Flooded Residents Begin Another Clean-up

Yesterday's heavy rain and flooding caught many residents in south and southeast Houston off-gaurd, but many say they're used to the erratic weather here and will simply clean-up and move-on. Houston Public Radio's Jack Williams reports.

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"I've here 45 years. I'm not going nowhere."

Mervin Mortan has been flooded before and says he'll simply dry things out and fix what needs fixing. He got 3 inches of rain in his living room during Tropical Storm Allison 5 years ago and things are even worse this time around.

"Carpet's wet. Whole wall is wet, up to 6 inches in all the house. The carpet is ruined and got paneling in the house and all the paneling is already buckling. Couch got wet, chairs got wet, had to move the stereo recieiver about 3 inches. It didn't get wet."

Williams Tishini lives just down the street from Mortan in southeast Houston just west of the Gulf Freeway. His home was flooded too, along with a classic car in the front yard. He's already ripped-out carpet and is starting the recovery process.

"We got flood insurance, I mean you just rebuild. You got to move on, go on you know, just start all over. It's a sad thing because you worked for everything that you have in your house and then all of a sudden something like this happens and you wonder yourself, what's going to happen now. You just go on, rebuild. We got to go back to work and just be thankful that your family is okay and your neighbors and your friends are okay and you just go on from there."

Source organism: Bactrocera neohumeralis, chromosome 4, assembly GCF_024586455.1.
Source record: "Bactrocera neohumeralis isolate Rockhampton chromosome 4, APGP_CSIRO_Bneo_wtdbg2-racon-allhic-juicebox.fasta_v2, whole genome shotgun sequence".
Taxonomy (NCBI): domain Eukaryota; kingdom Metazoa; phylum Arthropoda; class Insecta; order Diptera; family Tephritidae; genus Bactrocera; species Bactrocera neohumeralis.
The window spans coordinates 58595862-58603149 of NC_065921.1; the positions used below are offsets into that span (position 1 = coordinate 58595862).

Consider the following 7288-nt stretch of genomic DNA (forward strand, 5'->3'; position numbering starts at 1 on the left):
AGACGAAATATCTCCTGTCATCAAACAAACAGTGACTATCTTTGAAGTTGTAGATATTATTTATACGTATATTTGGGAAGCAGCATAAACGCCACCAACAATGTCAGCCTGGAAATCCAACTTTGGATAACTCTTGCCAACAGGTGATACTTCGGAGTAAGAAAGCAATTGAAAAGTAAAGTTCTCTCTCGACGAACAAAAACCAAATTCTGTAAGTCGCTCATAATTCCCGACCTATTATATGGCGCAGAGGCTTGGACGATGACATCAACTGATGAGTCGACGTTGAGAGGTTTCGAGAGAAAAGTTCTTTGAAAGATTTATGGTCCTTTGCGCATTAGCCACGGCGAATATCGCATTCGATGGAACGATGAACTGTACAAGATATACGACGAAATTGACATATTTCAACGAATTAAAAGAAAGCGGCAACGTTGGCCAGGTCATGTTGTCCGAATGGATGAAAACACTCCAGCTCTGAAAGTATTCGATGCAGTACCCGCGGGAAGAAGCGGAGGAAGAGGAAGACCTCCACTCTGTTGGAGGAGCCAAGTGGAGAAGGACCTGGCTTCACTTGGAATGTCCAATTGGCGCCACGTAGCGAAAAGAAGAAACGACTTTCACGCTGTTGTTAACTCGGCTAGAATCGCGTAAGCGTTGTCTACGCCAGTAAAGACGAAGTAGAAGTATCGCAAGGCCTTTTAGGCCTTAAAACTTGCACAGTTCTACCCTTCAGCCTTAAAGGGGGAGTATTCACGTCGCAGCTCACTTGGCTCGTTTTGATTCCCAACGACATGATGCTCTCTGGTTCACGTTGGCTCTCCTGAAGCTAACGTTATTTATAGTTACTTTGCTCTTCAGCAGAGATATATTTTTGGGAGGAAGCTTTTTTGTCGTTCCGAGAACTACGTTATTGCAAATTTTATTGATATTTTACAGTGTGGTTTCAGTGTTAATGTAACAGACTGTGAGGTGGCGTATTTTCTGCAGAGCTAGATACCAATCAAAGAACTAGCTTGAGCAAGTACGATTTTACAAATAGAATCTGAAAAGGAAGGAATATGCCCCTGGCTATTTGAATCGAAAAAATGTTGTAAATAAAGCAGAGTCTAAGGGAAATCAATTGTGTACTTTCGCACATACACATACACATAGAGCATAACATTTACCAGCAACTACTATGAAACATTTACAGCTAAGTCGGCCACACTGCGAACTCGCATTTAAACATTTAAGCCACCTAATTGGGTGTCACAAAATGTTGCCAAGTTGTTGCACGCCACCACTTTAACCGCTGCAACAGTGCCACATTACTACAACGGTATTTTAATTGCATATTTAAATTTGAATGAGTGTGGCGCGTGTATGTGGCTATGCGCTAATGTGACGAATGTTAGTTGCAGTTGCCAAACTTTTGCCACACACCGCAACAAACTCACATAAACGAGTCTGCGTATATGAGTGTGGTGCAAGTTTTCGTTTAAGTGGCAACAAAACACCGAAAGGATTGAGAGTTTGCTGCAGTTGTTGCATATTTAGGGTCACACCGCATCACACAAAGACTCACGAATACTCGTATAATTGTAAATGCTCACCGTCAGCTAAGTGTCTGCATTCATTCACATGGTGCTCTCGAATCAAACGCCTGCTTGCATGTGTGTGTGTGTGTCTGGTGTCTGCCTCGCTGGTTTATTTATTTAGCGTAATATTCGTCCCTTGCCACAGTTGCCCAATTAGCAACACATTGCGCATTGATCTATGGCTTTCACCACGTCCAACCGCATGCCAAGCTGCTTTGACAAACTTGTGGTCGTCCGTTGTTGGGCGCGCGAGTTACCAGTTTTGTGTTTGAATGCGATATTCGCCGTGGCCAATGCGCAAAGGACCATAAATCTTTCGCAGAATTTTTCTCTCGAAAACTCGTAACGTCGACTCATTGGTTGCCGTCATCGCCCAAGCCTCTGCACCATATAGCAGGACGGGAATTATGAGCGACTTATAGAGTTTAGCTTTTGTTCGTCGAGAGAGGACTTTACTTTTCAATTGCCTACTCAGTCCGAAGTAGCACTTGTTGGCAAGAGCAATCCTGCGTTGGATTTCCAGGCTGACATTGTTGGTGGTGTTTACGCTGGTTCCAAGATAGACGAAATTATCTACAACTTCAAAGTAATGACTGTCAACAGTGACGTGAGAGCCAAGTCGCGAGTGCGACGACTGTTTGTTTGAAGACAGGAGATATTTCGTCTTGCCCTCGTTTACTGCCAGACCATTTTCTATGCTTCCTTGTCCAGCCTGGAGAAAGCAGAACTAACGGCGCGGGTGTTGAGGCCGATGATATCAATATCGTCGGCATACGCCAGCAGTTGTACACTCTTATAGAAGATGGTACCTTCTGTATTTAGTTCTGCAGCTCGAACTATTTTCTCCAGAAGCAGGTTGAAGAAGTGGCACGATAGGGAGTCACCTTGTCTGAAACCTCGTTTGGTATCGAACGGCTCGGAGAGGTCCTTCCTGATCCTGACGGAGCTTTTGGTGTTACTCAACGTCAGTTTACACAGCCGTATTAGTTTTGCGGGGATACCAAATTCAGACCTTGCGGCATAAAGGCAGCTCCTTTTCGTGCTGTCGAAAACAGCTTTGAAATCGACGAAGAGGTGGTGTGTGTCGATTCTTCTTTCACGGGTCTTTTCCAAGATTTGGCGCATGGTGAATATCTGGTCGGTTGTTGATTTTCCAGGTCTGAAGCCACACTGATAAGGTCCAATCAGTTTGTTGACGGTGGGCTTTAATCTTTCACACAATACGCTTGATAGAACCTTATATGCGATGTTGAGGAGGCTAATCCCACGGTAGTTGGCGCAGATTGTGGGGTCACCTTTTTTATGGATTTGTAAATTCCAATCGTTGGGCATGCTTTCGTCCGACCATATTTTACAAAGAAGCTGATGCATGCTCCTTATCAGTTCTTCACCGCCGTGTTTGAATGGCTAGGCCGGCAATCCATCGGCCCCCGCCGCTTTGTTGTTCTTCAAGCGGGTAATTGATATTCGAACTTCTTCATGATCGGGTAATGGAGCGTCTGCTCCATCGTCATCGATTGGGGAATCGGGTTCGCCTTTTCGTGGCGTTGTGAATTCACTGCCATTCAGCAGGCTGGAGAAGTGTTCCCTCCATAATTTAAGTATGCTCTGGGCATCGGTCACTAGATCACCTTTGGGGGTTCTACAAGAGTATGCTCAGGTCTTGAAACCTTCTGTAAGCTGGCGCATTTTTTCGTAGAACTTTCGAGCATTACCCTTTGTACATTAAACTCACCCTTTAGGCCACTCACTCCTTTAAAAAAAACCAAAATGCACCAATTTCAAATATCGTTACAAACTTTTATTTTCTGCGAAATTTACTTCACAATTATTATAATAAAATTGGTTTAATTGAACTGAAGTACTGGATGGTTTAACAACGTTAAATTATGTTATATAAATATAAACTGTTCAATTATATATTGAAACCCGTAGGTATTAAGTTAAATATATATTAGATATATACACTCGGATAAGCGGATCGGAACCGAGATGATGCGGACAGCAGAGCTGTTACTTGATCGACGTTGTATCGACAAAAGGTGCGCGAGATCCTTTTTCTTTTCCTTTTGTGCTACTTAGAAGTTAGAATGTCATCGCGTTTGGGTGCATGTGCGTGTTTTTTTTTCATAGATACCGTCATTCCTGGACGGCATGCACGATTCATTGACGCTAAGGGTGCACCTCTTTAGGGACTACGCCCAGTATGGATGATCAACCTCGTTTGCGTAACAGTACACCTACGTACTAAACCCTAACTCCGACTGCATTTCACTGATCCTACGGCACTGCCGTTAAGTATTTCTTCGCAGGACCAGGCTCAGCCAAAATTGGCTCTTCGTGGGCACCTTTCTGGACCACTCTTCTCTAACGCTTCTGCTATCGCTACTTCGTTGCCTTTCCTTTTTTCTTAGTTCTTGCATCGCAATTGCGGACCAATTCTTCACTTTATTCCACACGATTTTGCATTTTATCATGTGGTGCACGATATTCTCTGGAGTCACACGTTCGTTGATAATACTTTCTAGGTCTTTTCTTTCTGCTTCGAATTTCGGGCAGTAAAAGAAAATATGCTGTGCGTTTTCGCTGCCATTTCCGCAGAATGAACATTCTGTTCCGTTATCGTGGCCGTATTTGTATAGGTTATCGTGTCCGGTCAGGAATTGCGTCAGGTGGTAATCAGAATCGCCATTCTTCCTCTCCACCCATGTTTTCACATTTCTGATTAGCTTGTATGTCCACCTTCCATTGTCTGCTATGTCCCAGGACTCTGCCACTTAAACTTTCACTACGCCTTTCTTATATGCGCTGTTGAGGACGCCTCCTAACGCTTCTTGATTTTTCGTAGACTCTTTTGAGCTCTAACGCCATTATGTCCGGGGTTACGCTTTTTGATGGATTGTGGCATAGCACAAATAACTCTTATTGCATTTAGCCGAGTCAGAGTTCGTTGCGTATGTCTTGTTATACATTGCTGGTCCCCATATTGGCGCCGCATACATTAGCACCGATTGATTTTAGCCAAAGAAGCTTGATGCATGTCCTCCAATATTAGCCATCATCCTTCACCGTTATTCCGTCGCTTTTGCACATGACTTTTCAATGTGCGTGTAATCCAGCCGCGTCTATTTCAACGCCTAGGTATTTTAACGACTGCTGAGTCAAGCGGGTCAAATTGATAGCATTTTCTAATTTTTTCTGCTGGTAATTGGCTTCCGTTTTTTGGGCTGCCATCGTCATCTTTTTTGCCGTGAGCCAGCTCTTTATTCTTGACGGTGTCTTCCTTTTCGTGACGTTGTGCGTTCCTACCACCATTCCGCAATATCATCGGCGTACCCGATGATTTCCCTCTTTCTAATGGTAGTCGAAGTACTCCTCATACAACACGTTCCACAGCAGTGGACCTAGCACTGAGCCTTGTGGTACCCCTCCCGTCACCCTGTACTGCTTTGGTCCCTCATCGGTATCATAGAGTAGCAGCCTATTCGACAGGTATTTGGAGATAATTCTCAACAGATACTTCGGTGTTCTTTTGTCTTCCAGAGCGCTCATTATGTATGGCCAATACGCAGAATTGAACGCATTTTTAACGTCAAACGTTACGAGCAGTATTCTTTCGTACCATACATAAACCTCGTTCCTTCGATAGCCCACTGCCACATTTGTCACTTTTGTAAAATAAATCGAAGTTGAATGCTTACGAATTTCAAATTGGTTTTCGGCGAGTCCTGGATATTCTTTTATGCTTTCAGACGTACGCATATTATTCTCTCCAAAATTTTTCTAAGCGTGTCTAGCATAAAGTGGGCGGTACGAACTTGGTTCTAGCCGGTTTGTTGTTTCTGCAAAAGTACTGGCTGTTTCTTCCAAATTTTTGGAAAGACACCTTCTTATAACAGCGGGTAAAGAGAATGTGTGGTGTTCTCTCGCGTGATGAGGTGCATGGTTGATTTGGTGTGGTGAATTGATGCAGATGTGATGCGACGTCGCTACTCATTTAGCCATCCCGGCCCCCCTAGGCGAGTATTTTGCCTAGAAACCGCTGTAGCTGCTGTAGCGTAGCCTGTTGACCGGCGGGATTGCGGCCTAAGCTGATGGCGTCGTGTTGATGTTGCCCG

Monday's storms caught many residents by surprise, with no indication that what appeared to be a routine thunderstorm would dump as much rain as it did on parts of Houston. Albert Navarro lives on the southeast side and says this is a good lesson.

"Anything can happen at anytime. One has to prepared for any occasion. This is a point in case. No one expected it to get this bad. Cars submerged under water, people trying to salvage what they can out of their homes."

Across the Gulf Freeway near Sims Bayou, Charles Lewis says even though his home didn't flood, he's had about enough of Houston's unpredictable weather.

"I drive a little Nissan 300 ZX, it's real low to the ground and I'm just getting sick of it. Everytime it floods you get damage to your car. You worry about going under the underpass. I was thinking last night, I could not remember the last time it rained like this."

Others say they've come to expect erratic weather in Houston and aren't suprised by much of anything anymore.

Bio photo of Jack Williams

Jack Williams

Director of News Programming

News Director Jack Williams has been with Houston Public Radio since August of 2000. He's also a reporter and anchor for Houston Public Radio's local All Things Considered segments...